Subject: I have found a CD that I think you would enjoy
Head & Heart: Consciousness / Live
Genres: Jazz, Pop
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Some serious guitar playing going on here
(4 out of 5 stars)
""Head and Heart" puts back into circulation two of Pat Martino's albums he recorded for Muse, "Consciousness" (1974) and "Live" (1972). Both records find Pat in some rather challenging settings that would likely stymie today's "jazz" guitar heroes like Larry Carlton or Lee Ritneour. Martino uses a quartet with an electric piano throughout.Disc One starts off with "Impressions", a favorite standard of jazz guitarists since Wes Montgomery adapted this Coltrane song in the mid-sixties. Martino fills up all available space with bop lines without wasting a single note. The song "Consciousness" follows, a hypnotic, Bitches Brew-inspired tune that nearly runs out of steam three quarters into it, but not before Pat puts in a thoughtful solo. "Passata On Guitar" reveals Martino's grace on solo electric guitar. "Along Came Betty" is played bossa-nova style and once again Martino is note-perfect, playing with an excellent sense of rhythm and style. The alternate version is not bad, either. Other notable songs include a be-bop original "On the Stairs" (another jaw-slackening solo) and a pretty solo guitar cover "Both Sides Now".Disc Two ("Live") kicks off with an eighteen minute original "Special Door", which between a brief statement of the theme at the beginning and end of the tune, heads out toward free-jazz territory. It takes real cojones to got out into the wilderness like that and hope to come back intact in a live setting, but Martino and his cohorts prove to be more than up to the task. Everyone takes turns soloing, with bassist Tyrone Brown doing a particularly splendid job. "The Great Stream" contains a nice muscial conversation between Pat and keyboardist Ron Thomas. The old pop tune "Sunny" is probably the highlight of the set, with a four-minute solo that never runs out of ideas and has the club crowd roaring its approval before Pat is done. For some reason, though, the mike doesn't pick up the guitar quite as well as it should, almost spoiling the special moment.If you're interested in what a legendary jazz guitarist like Pat Martino is capable of, buy this record. It will make you glad that he is back from a long illness and giving us more of the same today."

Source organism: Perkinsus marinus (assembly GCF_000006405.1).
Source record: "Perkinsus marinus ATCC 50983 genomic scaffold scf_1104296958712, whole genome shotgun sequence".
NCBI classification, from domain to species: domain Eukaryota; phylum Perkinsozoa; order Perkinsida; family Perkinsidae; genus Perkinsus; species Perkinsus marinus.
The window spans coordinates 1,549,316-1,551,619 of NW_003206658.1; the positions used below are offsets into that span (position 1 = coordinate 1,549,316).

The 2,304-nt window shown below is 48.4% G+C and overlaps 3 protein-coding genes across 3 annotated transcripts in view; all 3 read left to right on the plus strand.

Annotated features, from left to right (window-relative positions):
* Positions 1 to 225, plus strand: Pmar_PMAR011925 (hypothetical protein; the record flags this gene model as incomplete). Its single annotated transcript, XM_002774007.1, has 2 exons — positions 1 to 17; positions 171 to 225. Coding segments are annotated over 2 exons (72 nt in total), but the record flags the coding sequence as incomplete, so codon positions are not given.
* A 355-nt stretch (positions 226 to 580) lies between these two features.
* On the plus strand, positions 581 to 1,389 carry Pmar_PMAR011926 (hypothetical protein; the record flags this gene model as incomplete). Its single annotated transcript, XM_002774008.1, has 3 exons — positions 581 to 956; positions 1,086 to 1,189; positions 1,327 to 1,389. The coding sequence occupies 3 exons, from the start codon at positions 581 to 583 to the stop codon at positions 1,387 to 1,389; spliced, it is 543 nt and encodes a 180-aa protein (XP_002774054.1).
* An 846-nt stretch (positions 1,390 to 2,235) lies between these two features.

My favorite album ever
(5 out of 5 stars)
"Both of these CD's are amazing (Concousness & Live) But the Live CD is the best guitar playing I have ever heard in my non-bias opinion. on disc 2 Pat Martino starts it off with a 17-minute "Special Door" which shows his chops and his band's ability to work off each other. After that comes the "Great Stream" which is another great song. But the show stopper is the amazing gut-wrenching version of "Sunny". Martino starts off with the melody right away, with big fat octaves. Then he launches into his solo... Now I could go on & on about this solo, but it can't be described with words. He builds tension then release then tension it just keeps getting better. You get this feeling inside your chest and you realize that Pat Martino is not human, but some greater form of life. His band works with his solo in great ways and contribute the same amount to his solo as Pat does. I could keep talking and saying the word "amazing" but I'm just going to say that this album is a must have!"
Live! is incredible
Music Lover | Boston, MA | 08/30/2005
(5 out of 5 stars)
"Disc two of this set is the 'Live!' album and it's an absolute must have of Pats albums. While there's only 3 tunes, they are each long in length and the playing on them is ridiculus and pirceless. It's a good place to start to hear Pat in top form from the old days. As 'Live At Yoshi's' is a good place to start for more recent Pat."